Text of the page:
Case: Mali Productive Use of Energy

Experience of the African Rural Energy Enterprise Development Programme in Mali: Stimulating Energy Enterprise Creation and the Productive Use of Energy

By Pierre Dembele, Mali Folkecenter (MFC), Climate Change department, INFORSE-Africa

1. Background and Description of the AREED Initiative

The African Rural energy Enterprise Development (, is a UNEP founded programme, which started in 2001. This regional programme covers five African countries (Ghana, Senegal, Mali, Tanzania, Zambia). Mali-Folkecenter Nyetaa is the implementing partners of AREED in Mali. The AREED programme combines enterprise development service (EDS) in areas such as business planning; financing and start up loan for entrepreneurs to expand or create new clean energy SMEs. This help increase the performance of the business plan of the entrepreneurs and hence it ability to attract financing. The AREED approach has also been instrumental in promoting business-based deployment of renewable energy and energy efficiency technologies (solar drying, solar electrification, distribution of LPG gas, commercialisation of efficient light bulbs, etc.).

The second phase of the AREED programme, put more focus on the promotion of the productive use of energy through the provision of end-user finance. In the frame of the implementation of this programme, Mali-Folkecenter Nyetaa established in 2008, Nyetaa Finance a micro finance institution specialised in financing energy production activities, and supporting women’s groups in the recovery and processing of local products, through short and medium term credits. The easy access to credit permits the clients to have a working capital and the possibility of acquiring equipment for production and processing.

The programme is targeting newly electrified rural areas where there is need to purchase electric appliances such as electric tools for carpentry, electric sewing machines, welding equipment, battery charging equipment, refrigeration and ice-making, seed oil presses, grain grinders, crop drying, and other equipment for the processing of local agricultural crops (honey, mango, cashew etc.).

Nyetaa Finance work in collaboration with MFC to identify, analyze and select demand from the energy ends users. After this assessment, loans in the range of US$300-5,000 are provided to the borrower according to their ability to pay at an interest rate varying between 18-20%. Some loans can be high as $20,000. Before the loan is disbursed, a down payment in the range of 20% is required from the borrowers. Regular monthly payments of the principal and interest are paid over the 12-24 months term of the loans. In addition to the loan facility, MFC Nyetaa provides technical assistance to the borrowers to support business development. The AREED end use financing model in Mali can be described in the schematic representation here (pdf file).

2. Benefits

Through the AREED programme more than 1 million USD has been mobilised in financing small and medium enterprises in Mali involved in clean energy delivery including: efficient light bulbs distribution company, solar drying enterprise, LPG distribution company, and rural electrification enterprise. These enterprises are contributing to increased access to energy thereby improving the human welfare. They also contribute to job creation.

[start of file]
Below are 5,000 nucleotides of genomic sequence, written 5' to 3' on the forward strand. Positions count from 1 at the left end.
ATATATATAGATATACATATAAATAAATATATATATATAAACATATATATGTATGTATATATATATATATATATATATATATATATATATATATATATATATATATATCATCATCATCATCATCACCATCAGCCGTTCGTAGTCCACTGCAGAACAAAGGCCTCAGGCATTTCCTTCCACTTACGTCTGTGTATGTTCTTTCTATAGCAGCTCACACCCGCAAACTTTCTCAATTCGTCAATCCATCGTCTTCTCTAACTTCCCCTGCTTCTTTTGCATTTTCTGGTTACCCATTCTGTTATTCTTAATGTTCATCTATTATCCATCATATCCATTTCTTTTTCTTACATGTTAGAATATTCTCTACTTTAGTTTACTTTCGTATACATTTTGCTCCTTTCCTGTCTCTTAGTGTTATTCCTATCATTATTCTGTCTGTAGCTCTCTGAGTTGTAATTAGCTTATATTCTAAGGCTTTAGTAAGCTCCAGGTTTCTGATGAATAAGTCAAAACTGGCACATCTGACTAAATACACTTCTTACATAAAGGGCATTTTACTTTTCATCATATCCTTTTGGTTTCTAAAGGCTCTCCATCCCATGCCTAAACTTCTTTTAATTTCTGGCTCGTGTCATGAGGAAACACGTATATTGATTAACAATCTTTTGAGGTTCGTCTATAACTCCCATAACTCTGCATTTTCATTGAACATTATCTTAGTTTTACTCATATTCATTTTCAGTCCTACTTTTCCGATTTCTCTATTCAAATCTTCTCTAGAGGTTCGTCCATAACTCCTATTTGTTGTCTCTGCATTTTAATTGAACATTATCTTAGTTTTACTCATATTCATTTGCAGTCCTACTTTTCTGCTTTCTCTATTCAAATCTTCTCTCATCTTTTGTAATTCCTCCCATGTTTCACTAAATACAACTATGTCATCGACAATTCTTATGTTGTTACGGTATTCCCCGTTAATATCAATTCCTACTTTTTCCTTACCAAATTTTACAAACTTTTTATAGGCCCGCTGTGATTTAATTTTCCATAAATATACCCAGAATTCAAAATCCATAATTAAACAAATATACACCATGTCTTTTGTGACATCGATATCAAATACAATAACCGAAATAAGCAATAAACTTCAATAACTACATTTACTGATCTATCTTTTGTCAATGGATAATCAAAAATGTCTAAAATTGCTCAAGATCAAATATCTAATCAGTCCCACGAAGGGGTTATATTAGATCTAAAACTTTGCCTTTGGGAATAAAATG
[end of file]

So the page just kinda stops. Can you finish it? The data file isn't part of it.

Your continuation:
By the end of 2009 Nyetaa Finance had invested about (€152,675) for energy end use equipments for 1774 clients including 850 Women in 15 Villages. In total, the energy end users portfolio of Nyetaa Finance includes more than 227 loan demands totaling around €400 000.

These positive impacts in just two years of operation has attracted the interest of two Malian banks who are interested to establish partnership with Nyetaa Finance for financing the productive energy end user entrepreneurs. These are BMS (Banque Malienne de Solidarité- Malian Bank of Solidarity) and BNDA (Banque Nationale pour le Developpement Agricole- National Bank of the Agricultural Development).

3. Lessons Learned and Policy Implication

A number of policy lessons can be drawn relating to the AREED initiative

· With suitable business development assistance combine with start up financing one could incubate/create entrepreneurs capable of delivery energy services,

· Access to energy (supply) does not, in itself, guarantee that poor people will use electricity at all since monthly recurrent charges at cost-reflective rates can still be unaffordable to the poor. In this regard, lifeline tariffs can be used in the short run; but more widely, rural electrification should be coupled with measures to promote the productive use of electricity to generate income. This in turn can enable poor consumers to pay for the electricity supplied, thereby supporting an economically viable supply.

More information:


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Energy Access

Solutions to provide energy access for all


· East Africa: Scaling up Access to Modern Energy Services

  · Kenya: Decentralizing Power Policy
  · Kenya: Afforestation for Charcoal
  · Mali: Jatropha Biofuel for Rural Electrification

· Mali: Productive Use of Energy

  · Mali: Solar Lighting Kits for Rural Areas
  · Uganda: Feed-in Tariff for Renewable Energy
  · India: Solar Dryer
  · India: Solar Lantern Charging Station
  · India: Household Biogas Plant
  · India: Micro-Agroecological Village Development Model
  · Nepal: Improved Water Mills
  · Nepal: Charging Centre for Solar Lamps
  · Sri Lanka: Commercialization of Improved Cookstoves
  · Sri Lanka: Standard Code for Domestic Biogas Systems
The cases were collected in the framework of the "Southern Voices on Climate Change" Project. Link: